Judge Wade was unaware Sroubek had been arrested as part of Operation Ark, a covert investigation into Ecstasy-like pills, just days after his false passport trial in 2011.

He was later convicted of being a party to the manufacture of Class-C controlled drugs, although the conviction was later overturned on a technicality and the prosecution abandoned.

Herald cartoonist Rod Emmerson's take on the deportation decision of Immigration Minister Iain Lees-Galloway.
Herald cartoonist Rod Emmerson's take on the deportation decision of Immigration Minister Iain Lees-Galloway.

Now retired, Judge Wade told the Herald he still believed Sroubek's story about fearing for his life.

"It was all very suspicious that the Czech police sought an international arrest warrant for the most trivial of matters. Obviously keen to get him back," said Judge Wade.

"I personally have no doubts about the truthfulness of his case. The great shame is, of course, he went overboard later with the drug smuggling and gang connections."

Just two years later, Sroubek was arrested and charged with smuggling 5kg of MDMA, better known as Ecstasy, from the Czech Republic.

One plank of his defence was the Ecstasy was planted in the shipping container as revenge by the man he helped convict of murder in the Czech Republic.

Sroubek was found guilty by the jury in 2016 and sentenced to five years and nine months in prison - a conviction he unsuccessfully sought to be quashed in the Court of Appeal.

The Court of Appeal said the jury was entitled to conclude the defence theory was "far fetched".

"The jury plainly rejected the evidence of Mr Antolik and his mother and must have been satisfied that the Crown had excluded the reasonable possibility that someone else had planted the MDMA in the container without Mr Antolik's knowledge in order to frame him."

Now 37, Sroubek is still in prison after failing to convince the Parole Board to release him early.

While a psychologist assessed Sroubek's risk of reoffending as "low", the Parole Board chaired by Judge Phil Gittos found he "presents a complex and more comprehensive risk of reoffending than his criminal conviction history in this country would betray".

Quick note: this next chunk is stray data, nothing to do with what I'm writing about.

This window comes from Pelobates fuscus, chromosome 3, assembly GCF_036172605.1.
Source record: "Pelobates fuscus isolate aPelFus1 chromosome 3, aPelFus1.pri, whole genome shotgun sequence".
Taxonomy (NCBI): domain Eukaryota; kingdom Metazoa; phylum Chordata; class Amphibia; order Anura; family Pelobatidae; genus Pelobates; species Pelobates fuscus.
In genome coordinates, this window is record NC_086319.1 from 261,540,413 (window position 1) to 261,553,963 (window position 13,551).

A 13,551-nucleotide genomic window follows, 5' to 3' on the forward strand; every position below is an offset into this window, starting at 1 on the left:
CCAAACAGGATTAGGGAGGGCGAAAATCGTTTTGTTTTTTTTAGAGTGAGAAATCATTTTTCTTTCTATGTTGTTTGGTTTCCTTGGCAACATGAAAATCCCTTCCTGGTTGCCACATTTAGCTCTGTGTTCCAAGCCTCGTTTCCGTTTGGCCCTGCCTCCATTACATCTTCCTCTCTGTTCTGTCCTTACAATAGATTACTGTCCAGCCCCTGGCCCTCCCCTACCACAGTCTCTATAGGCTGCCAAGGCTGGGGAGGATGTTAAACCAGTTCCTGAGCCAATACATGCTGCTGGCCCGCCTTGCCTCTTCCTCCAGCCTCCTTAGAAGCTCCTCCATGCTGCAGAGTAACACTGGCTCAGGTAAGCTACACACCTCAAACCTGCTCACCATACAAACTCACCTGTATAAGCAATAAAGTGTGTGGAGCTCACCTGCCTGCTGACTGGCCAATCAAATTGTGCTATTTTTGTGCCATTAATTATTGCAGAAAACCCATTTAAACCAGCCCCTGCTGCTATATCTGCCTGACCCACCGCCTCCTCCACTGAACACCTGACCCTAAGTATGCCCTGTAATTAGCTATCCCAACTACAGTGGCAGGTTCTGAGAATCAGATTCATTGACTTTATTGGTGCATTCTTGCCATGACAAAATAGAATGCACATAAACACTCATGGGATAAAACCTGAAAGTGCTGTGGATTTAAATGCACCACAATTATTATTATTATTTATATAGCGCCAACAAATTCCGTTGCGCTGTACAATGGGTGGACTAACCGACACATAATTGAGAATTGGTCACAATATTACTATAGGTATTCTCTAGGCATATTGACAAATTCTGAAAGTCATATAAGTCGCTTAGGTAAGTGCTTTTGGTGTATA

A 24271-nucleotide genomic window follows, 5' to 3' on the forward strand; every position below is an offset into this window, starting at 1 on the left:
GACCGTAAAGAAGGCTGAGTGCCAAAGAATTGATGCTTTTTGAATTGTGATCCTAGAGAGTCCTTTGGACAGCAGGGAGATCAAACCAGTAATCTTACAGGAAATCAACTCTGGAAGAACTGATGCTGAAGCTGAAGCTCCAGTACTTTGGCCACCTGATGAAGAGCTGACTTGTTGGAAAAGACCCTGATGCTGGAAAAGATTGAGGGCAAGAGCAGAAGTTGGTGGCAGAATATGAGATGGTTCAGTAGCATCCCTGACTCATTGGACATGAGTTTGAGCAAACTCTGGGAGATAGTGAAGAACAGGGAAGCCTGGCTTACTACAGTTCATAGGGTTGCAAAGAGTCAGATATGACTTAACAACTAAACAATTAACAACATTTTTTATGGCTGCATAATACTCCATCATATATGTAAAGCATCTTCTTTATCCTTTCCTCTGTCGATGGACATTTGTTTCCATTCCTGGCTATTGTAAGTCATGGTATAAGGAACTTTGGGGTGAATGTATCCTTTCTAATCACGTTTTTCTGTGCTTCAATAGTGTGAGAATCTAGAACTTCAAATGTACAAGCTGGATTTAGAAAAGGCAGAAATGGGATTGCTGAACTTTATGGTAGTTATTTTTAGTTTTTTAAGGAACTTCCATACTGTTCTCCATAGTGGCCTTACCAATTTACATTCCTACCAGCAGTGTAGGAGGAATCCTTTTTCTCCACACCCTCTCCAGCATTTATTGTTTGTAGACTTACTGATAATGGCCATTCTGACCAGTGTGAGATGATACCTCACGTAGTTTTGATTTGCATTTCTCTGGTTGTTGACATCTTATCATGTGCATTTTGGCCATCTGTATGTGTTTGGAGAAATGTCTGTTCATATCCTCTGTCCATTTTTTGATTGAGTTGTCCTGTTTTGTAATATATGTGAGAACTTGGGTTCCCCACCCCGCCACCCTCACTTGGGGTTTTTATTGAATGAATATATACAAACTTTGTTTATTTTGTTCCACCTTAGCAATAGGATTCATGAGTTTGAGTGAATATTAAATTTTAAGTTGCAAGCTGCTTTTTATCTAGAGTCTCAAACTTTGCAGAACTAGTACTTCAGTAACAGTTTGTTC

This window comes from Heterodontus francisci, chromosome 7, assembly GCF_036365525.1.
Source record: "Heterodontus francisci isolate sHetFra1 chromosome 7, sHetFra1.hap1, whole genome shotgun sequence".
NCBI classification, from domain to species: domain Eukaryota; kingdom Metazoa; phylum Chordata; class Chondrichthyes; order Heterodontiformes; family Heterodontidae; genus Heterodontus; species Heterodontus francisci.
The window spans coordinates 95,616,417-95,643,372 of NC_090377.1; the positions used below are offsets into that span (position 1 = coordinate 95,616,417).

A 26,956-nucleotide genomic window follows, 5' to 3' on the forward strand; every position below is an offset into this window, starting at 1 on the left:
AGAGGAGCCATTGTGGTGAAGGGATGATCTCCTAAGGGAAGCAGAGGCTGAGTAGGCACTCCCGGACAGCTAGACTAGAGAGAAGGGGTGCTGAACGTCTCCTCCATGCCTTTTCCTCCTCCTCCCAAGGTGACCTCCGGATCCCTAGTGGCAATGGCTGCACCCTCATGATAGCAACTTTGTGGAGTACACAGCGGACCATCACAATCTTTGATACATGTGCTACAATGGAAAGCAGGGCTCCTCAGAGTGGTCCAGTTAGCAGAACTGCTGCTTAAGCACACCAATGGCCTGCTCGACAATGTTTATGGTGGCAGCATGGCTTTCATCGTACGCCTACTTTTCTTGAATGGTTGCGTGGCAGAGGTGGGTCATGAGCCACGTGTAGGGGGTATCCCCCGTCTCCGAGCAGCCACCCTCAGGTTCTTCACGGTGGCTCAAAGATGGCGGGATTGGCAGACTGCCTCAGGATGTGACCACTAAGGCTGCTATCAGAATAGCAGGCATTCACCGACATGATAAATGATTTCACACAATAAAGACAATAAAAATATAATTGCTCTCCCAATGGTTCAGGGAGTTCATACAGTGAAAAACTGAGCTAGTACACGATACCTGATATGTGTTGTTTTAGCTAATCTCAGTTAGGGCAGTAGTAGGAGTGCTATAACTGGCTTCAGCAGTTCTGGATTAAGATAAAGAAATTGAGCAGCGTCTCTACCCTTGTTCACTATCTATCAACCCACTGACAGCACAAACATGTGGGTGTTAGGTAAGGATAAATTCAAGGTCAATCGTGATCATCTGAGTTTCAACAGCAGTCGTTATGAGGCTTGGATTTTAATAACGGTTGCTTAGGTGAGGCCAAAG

"We had a lengthy interview with Mr Antolik in which aspects of the matters referred to above were put to him for comment. His responses were self-exculpatory, evasive, long-winded and ultimately in our view in many respects manifestly untruthful when measured against the facts."

The Parole Board also noted Sroubek's close association with the Hells Angels and that the Czech Republic were still seeking his extradition, which had been on hold until a decision had been made on deportation.

While it hasn't been explicitly stated by Immigration Minister Lees-Galloway, it seems he was persuaded to cancel the deportation of Sroubek because of his evidence about why he fled from the Czech Republic.

Sroubek told the jury in his passport case about what happened on September 7 2003 - the day Vladimir Domacka was shot in the head with a revolver in Prague.

Sroubek was with a group of men when one, Stepan Cisar, smashed a bottle over another man. A scuffle broke out and Sroubek said he ran back to his car.

"I just didn't want to be a part of it, I had nothing to do with it."

Cisar then jumped into the car with him. "He said: 'Go, go, go, drive'. I said, 'What happened?' and he said: 'I think I just shot the guy'. Then I saw the gun in his hand," said Sroubek. "So of course I drove."

The next day Sroubek discovered Vladimir Domacka, a dodgy car dealer, was dead. He was called to a meeting with Cisar and two strangers, introduced as police officers. The pair said they could influence the investigation to make it look as if the gun fired accidentally during a struggle.

If he didn't co-operate, the police officers said Sroubek could be implicated in the murder and shot by police if he tried to run away.

His parents and close friends urged him to leave the country for his own safety, fellow kickboxer Jan Antolik giving Sroubek his own passport. He doctored the photo and fled to Germany, where he made a video statement about the murder and sent it back to Czech police.

A full transcript was given as evidence at Cisar's murder trial in December 2004, which convinced two other witnesses to come forward. The video was also played in the Auckland District Court to back up Sroubek's defence.

Cisar was convicted of murder, while the two other witnesses were given suspended sentences on charges of hooliganism and attempted bodily harm. An international arrest warrant for Sroubek still exists on those charges.

Sroubek went on to represent New Zealand at international kickboxing under the ring name of Jan "Atomic". He now imports fruit beverages from Europe for supermarkets around the country.

In his closing address to the jury, Crown prosecutor David Johnstone did not challenge Sroubek's story - but he did not need to prove the charge.

But Johnstone pointed out the two other witnesses at the murder trial still lived in the Czech Republic without any recrimination from the convicted mobster and received light sentences on their charges.

And despite fears of a corrupt police force, Johnstone said the Czech investigation was conducted in a proper manner with a transcript of Sroubek's statement presented unchanged at Cisar's trial.

"[Sroubek] preferred to stay in New Zealand rather than face a fair trial."